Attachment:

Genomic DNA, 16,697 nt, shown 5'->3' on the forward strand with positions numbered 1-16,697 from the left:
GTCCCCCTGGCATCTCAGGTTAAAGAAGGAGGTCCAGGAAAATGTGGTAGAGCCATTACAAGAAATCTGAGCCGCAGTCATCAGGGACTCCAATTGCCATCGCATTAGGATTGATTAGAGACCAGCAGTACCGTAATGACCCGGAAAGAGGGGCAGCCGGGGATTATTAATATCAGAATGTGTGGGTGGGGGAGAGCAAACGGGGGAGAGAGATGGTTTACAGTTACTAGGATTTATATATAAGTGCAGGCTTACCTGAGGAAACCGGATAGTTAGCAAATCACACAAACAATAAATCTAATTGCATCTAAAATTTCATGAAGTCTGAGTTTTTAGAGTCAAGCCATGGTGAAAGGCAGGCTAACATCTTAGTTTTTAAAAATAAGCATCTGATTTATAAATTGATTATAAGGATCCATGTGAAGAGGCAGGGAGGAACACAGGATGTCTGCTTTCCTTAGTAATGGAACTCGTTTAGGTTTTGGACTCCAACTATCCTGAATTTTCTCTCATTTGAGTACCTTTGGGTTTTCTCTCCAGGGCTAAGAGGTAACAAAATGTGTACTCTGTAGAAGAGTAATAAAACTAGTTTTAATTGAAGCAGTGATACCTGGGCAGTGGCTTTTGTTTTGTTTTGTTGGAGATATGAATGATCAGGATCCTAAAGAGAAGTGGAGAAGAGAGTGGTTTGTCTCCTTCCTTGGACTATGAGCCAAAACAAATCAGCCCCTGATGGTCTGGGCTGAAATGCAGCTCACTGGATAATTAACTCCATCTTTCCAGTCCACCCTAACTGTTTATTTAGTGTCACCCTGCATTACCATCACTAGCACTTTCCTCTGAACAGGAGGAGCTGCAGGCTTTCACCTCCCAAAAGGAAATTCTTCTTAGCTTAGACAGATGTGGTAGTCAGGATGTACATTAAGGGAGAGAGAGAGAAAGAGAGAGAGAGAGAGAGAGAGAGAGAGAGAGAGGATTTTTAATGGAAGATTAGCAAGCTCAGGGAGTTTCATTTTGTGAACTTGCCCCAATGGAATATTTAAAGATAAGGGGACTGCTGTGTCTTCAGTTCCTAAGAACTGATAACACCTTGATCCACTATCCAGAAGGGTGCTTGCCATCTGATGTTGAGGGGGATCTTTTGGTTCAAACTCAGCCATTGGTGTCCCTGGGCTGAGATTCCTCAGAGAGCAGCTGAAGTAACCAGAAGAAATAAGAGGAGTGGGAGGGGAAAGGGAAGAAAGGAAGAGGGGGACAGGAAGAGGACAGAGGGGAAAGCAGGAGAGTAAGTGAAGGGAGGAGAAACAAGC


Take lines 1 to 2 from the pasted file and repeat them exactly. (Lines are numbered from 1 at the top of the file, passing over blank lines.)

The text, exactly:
Genomic DNA, 16,697 nt, shown 5'->3' on the forward strand with positions numbered 1-16,697 from the left:
GTCCCCCTGGCATCTCAGGTTAAAGAAGGAGGTCCAGGAAAATGTGGTAGAGCCATTACAAGAAATCTGAGCCGCAGTCATCAGGGACTCCAATTGCCATCGCATTAGGATTGATTAGAGACCAGCAGTACCGTAATGACCCGGAAAGAGGGGCAGCCGGGGATTATTAATATCAGAATGTGTGGGTGGGGGAGAGCAAACGGGGGAGAGAGATGGTTTACAGTTACTAGGATTTATATATAAGTGCAGGCTTACCTGAGGAAACCGGATAGTTAGCAAATCACACAAACAATAAATCTAATTGCATCTAAAATTTCATGAAGTCTGAGTTTTTAGAGTCAAGCCATGGTGAAAGGCAGGCTAACATCTTAGTTTTTAAAAATAAGCATCTGATTTATAAATTGATTATAAGGATCCATGTGAAGAGGCAGGGAGGAACACAGGATGTCTGCTTTCCTTAGTAATGGAACTCGTTTAGGTTTTGGACTCCAACTATCCTGAATTTTCTCTCATTTGAGTACCTTTGGGTTTTCTCTCCAGGGCTAAGAGGTAACAAAATGTGTACTCTGTAGAAGAGTAATAAAACTAGTTTTAATTGAAGCAGTGATACCTGGGCAGTGGCTTTTGTTTTGTTTTGTTGGAGATATGAATGATCAGGATCCTAAAGAGAAGTGGAGAAGAGAGTGGTTTGTCTCCTTCCTTGGACTATGAGCCAAAACAAATCAGCCCCTGATGGTCTGGGCTGAAATGCAGCTCACTGGATAATTAACTCCATCTTTCCAGTCCACCCTAACTGTTTATTTAGTGTCACCCTGCATTACCATCACTAGCACTTTCCTCTGAACAGGAGGAGCTGCAGGCTTTCACCTCCCAAAAGGAAATTCTTCTTAGCTTAGACAGATGTGGTAGTCAGGATGTACATTAAGGGAGAGAGAGAGAAAGAGAGAGAGAGAGAGAGAGAGAGAGAGAGAGAGGATTTTTAATGGAAGATTAGCAAGCTCAGGGAGTTTCATTTTGTGAACTTGCCCCAATGGAATATTTAAAGATAAGGGGACTGCTGTGTCTTCAGTTCCTAAGAACTGATAACACCTTGATCCACTATCCAGAAGGGTGCTTGCCATCTGATGTTGAGGGGGATCTTTTGGTTCAAACTCAGCCATTGGTGTCCCTGGGCTGAGATTCCTCAGAGAGCAGCTGAAGTAACCAGAAGAAATAAGAGGAGTGGGAGGGGAAAGGGAAGAAAGGAAGAGGGGGACAGGAAGAGGACAGAGGGGAAAGCAGGAGAGTAAGTGAAGGGAGGAGAAACAAGC